PhD student, National University of Singapore
protein-protein interaction networks
RNA-binding proteins (RBPs) play an important role in post-transcriptional gene regulation (PTGR) that controls the maturation, transport, stability and degradation of RNAs. Discovering novel RBPs and recognizing the RNA-binding potential of known proteins will help increase our understanding of the PTGR system and each protein’s function. There have been many attempts to computationally predict binding of a protein to RNA, using intrinsic protein characteristics such as sequence and structure. However, extrinsic protein characteristics such as the identities of interacting protein neighbors, have not been examined as features useful for predicting RNA binding activity. In this study, we construct a classifier for recognizing RNA binding proteins utilizing both the extrinsic and intrinsic properties of proteins. We recently demonstrated the predictive power of protein-protein interaction (PPI) networks for predicting RNA binding proteins. Here, we extract RNA-binding features from protein sequences with convolution neural networks. Next, a group of accurate RBP classifiers (SONAR+) is obtained by integrating the information of PPI neighbors and sequence features with deep neural network and SVM models. We find SONAR+ outperforms other classifiers and we have experimentally validated several candidate RBPs which were previously uncharacterized for RNA interaction. SONAR+ accurately and efficiently expands the list of RBPs.
Abstract: Hypoplastic left heart syndrome (HLHS) is a fatal congenital heart disease in which the left side of the heart is underdeveloped, impairing the systemic circulation. Underdeveloped left ventricle exerts biomechanical stress on the right ventricle that can progress into heart failure. Genome-wide transcriptome changes have been identified at early stages in the right ventricle (RV) of infants with HLHS, although the molecular mechanisms remain unknown. Here, we demonstrate that the RNA binding protein Rbfox2, which is mutated in HLHS patients, is a contributor to transcriptome changes in HLHS patient RVs. Our results indicate that majority of transcripts differentially expressed in HLHS patient hearts have validated Rbfox2 binding sites. We show that Rbfox2 regulates mRNA levels of targets with 3'UTR binding sites contributing to aberrant gene expression in HLHS patients. Strikingly, the Rbfox2 nonsense mutation identified in HLHS patients truncates the protein, impairs its subcellular distribution and adversely affects its function in RNA metabolism. Overall, our findings uncover a novel role for Rbfox2 in controlling transcriptome in HLHS.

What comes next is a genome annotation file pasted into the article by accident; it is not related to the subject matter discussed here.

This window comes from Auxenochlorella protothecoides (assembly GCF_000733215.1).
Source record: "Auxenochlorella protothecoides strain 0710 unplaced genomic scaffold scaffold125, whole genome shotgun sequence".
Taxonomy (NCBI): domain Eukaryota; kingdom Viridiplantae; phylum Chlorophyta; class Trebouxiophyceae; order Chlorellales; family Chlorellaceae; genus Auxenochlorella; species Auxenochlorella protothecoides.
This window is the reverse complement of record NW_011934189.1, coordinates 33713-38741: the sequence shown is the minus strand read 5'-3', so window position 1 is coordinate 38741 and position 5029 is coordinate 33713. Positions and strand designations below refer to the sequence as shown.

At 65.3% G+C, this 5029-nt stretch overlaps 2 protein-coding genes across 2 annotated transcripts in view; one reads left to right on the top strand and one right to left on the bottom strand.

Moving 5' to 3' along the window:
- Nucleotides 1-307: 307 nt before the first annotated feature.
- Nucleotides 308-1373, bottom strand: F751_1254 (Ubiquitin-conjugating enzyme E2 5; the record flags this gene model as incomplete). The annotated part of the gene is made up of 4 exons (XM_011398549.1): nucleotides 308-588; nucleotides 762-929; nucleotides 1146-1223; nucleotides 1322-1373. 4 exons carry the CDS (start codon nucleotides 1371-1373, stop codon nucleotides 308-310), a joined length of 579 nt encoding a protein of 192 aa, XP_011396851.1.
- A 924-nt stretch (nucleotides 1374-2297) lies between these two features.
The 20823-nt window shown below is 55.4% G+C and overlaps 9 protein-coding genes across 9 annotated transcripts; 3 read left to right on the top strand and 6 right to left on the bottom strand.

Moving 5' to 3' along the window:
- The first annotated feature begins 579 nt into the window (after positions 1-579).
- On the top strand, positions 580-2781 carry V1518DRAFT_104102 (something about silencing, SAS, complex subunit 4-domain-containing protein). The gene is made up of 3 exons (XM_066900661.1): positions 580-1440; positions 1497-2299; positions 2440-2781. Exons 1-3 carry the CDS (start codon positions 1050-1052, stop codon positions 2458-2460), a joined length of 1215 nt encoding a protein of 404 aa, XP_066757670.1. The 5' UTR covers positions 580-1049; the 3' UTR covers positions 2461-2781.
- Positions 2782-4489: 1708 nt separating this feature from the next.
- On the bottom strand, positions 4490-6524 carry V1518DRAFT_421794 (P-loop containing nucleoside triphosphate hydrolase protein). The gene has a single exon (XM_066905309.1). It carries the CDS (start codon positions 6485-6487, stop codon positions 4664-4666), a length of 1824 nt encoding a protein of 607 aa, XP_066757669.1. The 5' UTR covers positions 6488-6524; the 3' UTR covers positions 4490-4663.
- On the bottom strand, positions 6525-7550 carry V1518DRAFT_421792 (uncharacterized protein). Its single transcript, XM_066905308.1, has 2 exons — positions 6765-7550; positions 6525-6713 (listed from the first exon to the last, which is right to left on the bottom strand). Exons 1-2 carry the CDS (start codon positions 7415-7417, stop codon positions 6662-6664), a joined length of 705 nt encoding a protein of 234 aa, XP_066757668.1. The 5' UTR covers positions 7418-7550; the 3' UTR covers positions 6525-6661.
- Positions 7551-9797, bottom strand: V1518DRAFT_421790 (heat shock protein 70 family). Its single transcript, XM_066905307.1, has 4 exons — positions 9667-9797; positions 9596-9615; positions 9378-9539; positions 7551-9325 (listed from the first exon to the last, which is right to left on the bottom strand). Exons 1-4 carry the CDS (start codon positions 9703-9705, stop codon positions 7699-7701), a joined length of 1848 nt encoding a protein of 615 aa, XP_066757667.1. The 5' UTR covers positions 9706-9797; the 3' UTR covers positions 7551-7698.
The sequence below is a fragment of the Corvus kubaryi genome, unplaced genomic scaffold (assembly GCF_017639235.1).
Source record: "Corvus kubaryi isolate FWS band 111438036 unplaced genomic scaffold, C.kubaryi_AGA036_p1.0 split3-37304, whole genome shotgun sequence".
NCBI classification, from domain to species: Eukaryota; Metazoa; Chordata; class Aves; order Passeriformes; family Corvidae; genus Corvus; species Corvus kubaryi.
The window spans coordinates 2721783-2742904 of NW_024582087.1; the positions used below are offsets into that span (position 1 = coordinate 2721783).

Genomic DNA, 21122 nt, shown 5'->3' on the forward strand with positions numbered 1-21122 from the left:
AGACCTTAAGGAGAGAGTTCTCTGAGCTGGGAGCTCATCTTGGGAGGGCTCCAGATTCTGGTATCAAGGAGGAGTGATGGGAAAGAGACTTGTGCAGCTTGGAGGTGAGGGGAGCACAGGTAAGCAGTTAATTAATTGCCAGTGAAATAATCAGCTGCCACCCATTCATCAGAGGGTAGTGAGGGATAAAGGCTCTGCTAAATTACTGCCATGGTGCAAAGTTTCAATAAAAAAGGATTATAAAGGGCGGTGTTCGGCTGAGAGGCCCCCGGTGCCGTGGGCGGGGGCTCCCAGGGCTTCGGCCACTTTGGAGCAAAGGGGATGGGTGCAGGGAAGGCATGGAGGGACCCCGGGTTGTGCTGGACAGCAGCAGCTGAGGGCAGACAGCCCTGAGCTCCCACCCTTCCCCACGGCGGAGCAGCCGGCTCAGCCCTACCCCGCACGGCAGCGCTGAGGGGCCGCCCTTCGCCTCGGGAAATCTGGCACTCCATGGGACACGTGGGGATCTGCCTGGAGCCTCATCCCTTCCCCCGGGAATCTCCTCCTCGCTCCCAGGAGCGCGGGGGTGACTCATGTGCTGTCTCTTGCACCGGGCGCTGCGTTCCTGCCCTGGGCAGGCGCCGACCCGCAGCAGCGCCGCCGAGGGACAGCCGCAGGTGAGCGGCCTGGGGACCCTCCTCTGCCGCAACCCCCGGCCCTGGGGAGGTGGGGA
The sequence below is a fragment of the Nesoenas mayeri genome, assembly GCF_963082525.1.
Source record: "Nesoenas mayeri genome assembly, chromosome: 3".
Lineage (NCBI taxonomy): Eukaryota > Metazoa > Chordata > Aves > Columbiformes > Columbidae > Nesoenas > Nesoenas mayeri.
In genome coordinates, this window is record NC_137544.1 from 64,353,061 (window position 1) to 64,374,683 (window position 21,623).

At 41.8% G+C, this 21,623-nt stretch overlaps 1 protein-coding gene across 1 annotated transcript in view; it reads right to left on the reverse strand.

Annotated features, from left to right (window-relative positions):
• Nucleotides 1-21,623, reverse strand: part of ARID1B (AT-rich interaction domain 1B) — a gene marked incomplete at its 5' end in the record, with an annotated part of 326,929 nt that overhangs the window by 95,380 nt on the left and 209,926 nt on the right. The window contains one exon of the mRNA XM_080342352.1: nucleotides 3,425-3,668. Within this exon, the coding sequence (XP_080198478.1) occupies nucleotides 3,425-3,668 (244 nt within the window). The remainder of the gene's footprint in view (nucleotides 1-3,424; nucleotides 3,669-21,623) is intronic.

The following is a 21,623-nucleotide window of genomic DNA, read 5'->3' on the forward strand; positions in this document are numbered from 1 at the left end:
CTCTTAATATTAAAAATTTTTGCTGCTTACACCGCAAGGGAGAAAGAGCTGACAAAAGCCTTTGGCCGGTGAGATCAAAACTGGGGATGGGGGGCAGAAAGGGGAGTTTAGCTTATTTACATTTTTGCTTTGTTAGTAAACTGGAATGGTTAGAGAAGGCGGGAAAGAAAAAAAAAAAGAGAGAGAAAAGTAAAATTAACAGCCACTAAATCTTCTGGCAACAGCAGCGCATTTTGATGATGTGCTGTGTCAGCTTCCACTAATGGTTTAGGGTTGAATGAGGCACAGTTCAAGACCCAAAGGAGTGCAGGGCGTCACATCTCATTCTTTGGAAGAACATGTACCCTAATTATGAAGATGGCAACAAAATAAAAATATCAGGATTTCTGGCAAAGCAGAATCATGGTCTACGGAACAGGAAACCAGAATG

Pub.: 04 Aug '16, Pinned: 08 Jun '17
Abstract: RNA metabolism is controlled by an expanding, yet incomplete, catalog of RNA-binding proteins (RBPs), many of which lack characterized RNA binding domains. Approaches to expand the RBP repertoire to discover non-canonical RBPs are currently needed. Here, HaloTag fusion pull down of 12 nuclear and cytoplasmic RBPs followed by quantitative mass spectrometry (MS) demonstrates that proteins interacting with multiple RBPs in an RNA-dependent manner are enriched for RBPs. This motivated SONAR, a computational approach that predicts RNA binding activity by analyzing large-scale affinity precipitation-MS protein-protein interactomes. Without relying on sequence or structure information, SONAR identifies 1,923 human, 489 fly, and 745 yeast RBPs, including over 100 human candidate RBPs that contain zinc finger domains. Enhanced CLIP confirms RNA binding activity and identifies transcriptome-wide RNA binding sites for SONAR-predicted RBPs, revealing unexpected RNA binding activity for disease-relevant proteins and DNA binding proteins.
Pub.: 06 Oct '16, Pinned: 08 Jun '17